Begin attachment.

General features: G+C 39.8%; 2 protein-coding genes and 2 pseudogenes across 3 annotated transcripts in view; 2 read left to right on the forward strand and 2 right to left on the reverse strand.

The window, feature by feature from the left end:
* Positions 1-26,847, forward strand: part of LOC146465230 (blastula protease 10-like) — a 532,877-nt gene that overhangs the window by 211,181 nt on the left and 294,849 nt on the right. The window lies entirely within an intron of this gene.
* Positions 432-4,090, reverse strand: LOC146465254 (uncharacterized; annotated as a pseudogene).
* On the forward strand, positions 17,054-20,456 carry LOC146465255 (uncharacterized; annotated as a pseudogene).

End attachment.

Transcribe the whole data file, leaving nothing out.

General features: G+C 39.8%; 2 protein-coding genes and 2 pseudogenes across 3 annotated transcripts in view; 2 read left to right on the forward strand and 2 right to left on the reverse strand.

The window, feature by feature from the left end:
* Positions 1-26,847, forward strand: part of LOC146465230 (blastula protease 10-like) — a 532,877-nt gene that overhangs the window by 211,181 nt on the left and 294,849 nt on the right. The window lies entirely within an intron of this gene.
* Positions 432-4,090, reverse strand: LOC146465254 (uncharacterized; annotated as a pseudogene).
* On the forward strand, positions 17,054-20,456 carry LOC146465255 (uncharacterized; annotated as a pseudogene).